The Aborigine put down the spear and boomerang that had caused Jarod’s momentary feeling of concern and slipped out from between the towering eucalypts, reaching up to tear a branch off a nearby tree. He quickly stripped the leaves, crushing them between his hands, saying something in a language Jarod couldn’t understand. Lauren nodded, gently easing off the wad of bandage, and allowed him to spread the green pulp over the injury. John then held it as she wound another broad strip of bandage around her arm, after which the Aboriginal, wearing a worried expression, nodded his head in Jarod's direction. Lauren responded in English.

“It’s all right, John. He’s a doctor with the service.”

Nodding, the man fixed his eyes firmly on Jarod for a couple of seconds, his gaze intense. Finally he turned back, nodding again, before Lauren looked at her white companion.

“It’s okay, Jarod. This is definitely a friend. And he understands English so you’ll be able to talk to him.”

“What language did he speak?”

Lauren laughed. “You mean you didn’t understand it?” She saw the look of frustration on his face at her teasing and became serious. “It’s his tribal dialect. He can speak English, but not much.”

“And you can speak it?”

“Yes. His mother was very ill for months and I was her primary doctor for that time. It was easier to learn it.”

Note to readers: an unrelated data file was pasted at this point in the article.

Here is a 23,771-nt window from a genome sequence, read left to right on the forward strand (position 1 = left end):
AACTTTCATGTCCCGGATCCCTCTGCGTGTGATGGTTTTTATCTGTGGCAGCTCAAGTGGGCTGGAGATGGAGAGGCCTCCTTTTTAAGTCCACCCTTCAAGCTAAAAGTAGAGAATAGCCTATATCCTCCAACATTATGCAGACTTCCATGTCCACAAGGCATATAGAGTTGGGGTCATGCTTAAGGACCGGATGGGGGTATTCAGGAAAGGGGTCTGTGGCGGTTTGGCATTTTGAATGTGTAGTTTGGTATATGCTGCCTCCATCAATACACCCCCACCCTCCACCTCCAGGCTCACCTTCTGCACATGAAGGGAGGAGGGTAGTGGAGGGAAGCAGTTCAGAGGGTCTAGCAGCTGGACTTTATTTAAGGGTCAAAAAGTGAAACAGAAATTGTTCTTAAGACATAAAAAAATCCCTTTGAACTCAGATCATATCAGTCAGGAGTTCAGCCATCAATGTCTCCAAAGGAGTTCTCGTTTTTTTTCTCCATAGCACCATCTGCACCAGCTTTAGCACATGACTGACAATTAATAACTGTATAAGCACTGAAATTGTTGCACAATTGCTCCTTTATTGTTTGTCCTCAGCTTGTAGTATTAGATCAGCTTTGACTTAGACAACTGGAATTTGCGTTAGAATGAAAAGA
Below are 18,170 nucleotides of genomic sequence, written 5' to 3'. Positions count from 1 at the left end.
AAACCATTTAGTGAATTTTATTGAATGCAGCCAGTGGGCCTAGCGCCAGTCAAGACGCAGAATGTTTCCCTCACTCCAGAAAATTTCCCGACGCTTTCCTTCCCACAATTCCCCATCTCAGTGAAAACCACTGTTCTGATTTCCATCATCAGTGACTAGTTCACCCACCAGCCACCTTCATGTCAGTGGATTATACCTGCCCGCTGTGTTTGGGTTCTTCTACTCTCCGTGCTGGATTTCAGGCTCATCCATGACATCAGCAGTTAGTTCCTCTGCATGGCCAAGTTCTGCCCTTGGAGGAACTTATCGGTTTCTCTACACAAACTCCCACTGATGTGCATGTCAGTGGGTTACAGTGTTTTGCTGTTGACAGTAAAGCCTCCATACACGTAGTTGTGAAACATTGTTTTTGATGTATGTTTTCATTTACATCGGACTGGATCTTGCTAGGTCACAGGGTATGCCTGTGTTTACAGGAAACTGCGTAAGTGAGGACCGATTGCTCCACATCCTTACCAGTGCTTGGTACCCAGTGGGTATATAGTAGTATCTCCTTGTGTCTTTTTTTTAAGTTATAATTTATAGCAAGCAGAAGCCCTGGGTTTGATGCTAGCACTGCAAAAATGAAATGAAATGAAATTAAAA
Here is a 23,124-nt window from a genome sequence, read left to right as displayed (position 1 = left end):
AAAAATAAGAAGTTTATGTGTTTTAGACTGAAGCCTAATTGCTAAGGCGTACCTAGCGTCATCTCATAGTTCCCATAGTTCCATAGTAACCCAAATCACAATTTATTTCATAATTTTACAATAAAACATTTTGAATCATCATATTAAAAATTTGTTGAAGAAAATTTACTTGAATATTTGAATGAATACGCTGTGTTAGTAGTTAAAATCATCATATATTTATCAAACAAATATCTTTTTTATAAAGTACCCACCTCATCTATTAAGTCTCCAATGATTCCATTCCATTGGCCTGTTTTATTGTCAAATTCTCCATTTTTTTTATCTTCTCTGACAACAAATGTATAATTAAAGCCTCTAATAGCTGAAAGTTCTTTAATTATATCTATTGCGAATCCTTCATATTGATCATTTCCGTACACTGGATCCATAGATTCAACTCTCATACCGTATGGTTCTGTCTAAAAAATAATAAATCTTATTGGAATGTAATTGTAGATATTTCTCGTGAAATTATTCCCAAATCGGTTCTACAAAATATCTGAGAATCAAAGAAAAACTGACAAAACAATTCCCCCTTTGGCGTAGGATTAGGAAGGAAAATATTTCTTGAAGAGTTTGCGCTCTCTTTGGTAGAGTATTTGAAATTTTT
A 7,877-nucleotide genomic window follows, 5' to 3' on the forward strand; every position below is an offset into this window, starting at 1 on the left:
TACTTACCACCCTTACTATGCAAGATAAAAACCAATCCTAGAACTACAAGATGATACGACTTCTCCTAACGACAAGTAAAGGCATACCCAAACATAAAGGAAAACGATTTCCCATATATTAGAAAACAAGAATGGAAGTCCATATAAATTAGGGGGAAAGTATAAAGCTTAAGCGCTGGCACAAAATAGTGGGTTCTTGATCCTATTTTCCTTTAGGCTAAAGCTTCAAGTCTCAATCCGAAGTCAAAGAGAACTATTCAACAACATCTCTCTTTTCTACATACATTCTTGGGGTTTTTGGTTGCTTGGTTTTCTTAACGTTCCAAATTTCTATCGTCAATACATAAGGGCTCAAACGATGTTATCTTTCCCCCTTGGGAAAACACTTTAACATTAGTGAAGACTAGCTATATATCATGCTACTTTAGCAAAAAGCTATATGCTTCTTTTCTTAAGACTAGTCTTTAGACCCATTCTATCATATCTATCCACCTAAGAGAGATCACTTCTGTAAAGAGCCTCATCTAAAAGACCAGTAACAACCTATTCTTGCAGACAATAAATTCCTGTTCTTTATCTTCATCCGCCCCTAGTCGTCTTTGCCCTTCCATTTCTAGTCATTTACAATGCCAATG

“And… is he going to help us?”

“He sure is.” She turned and said something to the man, who nodded. “John says he’ll help us for as long as we need it.”

She looked up to see the clouds increase and darken overhead. Her voice was quiet.

“And I know that we do.”

Jarod looked at her curiously. “His name isn’t really John, is it?”

She smiled, settling her arm into a sling that Jarod gently put around her neck.

“No, not by birth. But a lot of these people believe it’s bad luck, even a curse, for a white man to use or even know their tribal names. I don’t think he’s ever told me what it is.”

The two of them began to walk slowly towards the helicopter and Jarod glanced at her.

“What were you worried about, before?”

“That the petrol tank would go up and take us with it. But that danger should be over by this time.” Lauren reached in through the open door and grabbed the radio receiver “Mayday, mayday. This is Tango Charlie Delta of RFDS Katherine. Can anyone hear me? Over.”

There was silence from the radio and she glared at it, picking up a small, hand-held device from under the seat. Static was all they could hear and, as she glanced at the clouds, Lauren frowned.